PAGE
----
New camera takes photos using the same colors animals can see •

New camera takes photos using the same colors animals can see •


A new camera system technology is set to transform how ecologists and filmmakers understand and visualize the color perceptions of various animals in their natural habitats.

The research was led by Vera Vasas of the University of Sussex, UK, and colleagues from the Hanley Color Lab at George Mason University, US.

How animals perceive color

Traditionally, different species’ unique visual worlds remained largely a mystery to humans. Many animals, like honeybees and some birds, perceive colors beyond human capability, such as ultraviolet light.

This difference stems from the varied photoreceptors in their eyes. Understanding these color perceptions is crucial for insights into animal communication and navigation.

While false color imaging offered a glimpse into this world, it was hampered by limitations like time-intensive processes, specific lighting requirements, and an inability to capture movement.

Addressing these challenges, the research team has developed a cutting-edge camera and software system capable of recording and processing videos under natural lighting conditions.

Camera sees colors as animals do

As seen in this image, the system records in four color channels: blue, green, red, and UV. It then converts this data into “perceptual units” — essentially translating it into a format that replicates animal vision based on known photoreceptor data.

Impressively, when compared to traditional spectrophotometry methods, this new system boasts over 92% accuracy in predicting perceived colors that animals see.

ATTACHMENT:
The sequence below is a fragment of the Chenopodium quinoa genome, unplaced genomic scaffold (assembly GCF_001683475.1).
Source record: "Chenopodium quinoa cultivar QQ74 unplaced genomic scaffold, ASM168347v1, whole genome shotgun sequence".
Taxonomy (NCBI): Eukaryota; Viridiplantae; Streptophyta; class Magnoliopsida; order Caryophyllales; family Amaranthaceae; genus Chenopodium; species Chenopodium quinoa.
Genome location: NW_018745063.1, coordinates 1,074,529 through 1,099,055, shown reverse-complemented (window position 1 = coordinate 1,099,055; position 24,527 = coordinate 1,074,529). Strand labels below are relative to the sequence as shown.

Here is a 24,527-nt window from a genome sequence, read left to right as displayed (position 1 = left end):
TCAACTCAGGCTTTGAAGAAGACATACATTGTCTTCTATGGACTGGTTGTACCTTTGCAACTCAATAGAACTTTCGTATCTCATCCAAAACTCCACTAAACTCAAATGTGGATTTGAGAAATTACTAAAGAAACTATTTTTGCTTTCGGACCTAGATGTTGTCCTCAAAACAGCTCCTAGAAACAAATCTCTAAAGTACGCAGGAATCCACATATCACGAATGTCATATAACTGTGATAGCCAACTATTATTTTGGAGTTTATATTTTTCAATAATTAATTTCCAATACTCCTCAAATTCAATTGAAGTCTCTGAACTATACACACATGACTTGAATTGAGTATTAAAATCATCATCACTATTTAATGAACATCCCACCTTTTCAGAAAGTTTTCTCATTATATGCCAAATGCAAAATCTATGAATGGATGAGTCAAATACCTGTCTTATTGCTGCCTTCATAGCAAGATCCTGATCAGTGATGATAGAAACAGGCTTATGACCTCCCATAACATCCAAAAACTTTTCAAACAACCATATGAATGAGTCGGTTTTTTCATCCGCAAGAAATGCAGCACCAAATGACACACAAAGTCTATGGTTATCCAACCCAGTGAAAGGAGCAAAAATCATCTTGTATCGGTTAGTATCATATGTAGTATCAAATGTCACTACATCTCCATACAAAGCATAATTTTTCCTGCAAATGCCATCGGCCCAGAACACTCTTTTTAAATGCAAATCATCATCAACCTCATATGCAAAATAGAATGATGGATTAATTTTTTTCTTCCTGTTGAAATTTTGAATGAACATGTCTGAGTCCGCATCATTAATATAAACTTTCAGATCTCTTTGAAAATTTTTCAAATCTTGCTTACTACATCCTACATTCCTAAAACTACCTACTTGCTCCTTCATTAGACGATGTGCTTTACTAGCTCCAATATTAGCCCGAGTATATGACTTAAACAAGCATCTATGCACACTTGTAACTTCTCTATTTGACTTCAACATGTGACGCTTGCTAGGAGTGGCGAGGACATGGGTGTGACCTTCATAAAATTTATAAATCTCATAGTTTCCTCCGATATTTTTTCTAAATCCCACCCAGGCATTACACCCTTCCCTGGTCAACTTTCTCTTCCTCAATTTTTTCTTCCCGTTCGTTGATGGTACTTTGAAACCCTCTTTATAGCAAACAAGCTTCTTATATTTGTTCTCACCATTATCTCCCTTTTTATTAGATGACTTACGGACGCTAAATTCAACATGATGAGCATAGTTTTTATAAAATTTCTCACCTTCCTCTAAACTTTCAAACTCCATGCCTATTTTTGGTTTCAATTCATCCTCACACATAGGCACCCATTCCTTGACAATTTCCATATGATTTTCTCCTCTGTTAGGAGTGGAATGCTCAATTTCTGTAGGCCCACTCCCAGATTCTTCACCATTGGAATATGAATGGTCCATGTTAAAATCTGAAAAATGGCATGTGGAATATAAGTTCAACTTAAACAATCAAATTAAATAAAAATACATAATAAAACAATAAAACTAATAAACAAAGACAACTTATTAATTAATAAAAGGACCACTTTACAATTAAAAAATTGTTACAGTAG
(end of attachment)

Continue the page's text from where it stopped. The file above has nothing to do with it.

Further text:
This innovation opens unprecedented avenues for scientific research. It equips scientists with a tool to explore the dynamic, colorful world as seen by various species.

Additionally, filmmakers can now create more accurate and engaging representations of animal vision in their works.

The practicality of this system is further enhanced by its construction from readily available commercial cameras, encased in a modular, 3D-printed housing.

Moreover, the accompanying software is open-source, inviting further development and adaptation within the research community.

For example, in this image, the camera captures a mockingbird in the green forest, but this beautiful nature scene is shown as it would look through avian eyes.

Bridging the gap between humans and animals

Senior author Daniel Hanley eloquently sums up the project’s significance.

“We’ve long been fascinated by how animals see the world. Modern techniques in sensory ecology have let us infer static scenes from an animal’s perspective. However, understanding their perception of moving objects — crucial for activities like locating food or selecting a mate — remained elusive,” Hanley explained.

“Our development introduces tools for ecologists and filmmakers to accurately capture and display animal-perceived colors in motion, marking a significant advancement in our study of animal behavior and perception,” he concluded.

In summary, this pioneering camera system not only signifies a technological breakthrough, but also marks a new chapter in our understanding of the animal kingdom, bringing us closer to experiencing the world through their eyes.

New camera demonstrates how animals see color

Northern mockingbird (Mimus polyglottos) in avian vision

In this video, 2 northern mockingbirds are seen interacting in a tree, in avian false colors. Specifically, the video shows blue, green, and red quantum catches as blue, green, and red, respectively, and UV quantum catches are overlaid as magenta.

While the 80 mm lens is not designed for imaging distant subjects, the system captures avian-view imagery well and shows the “avian white” (reflective from the UV through the visible portions of the spectrum) patches of their feathers.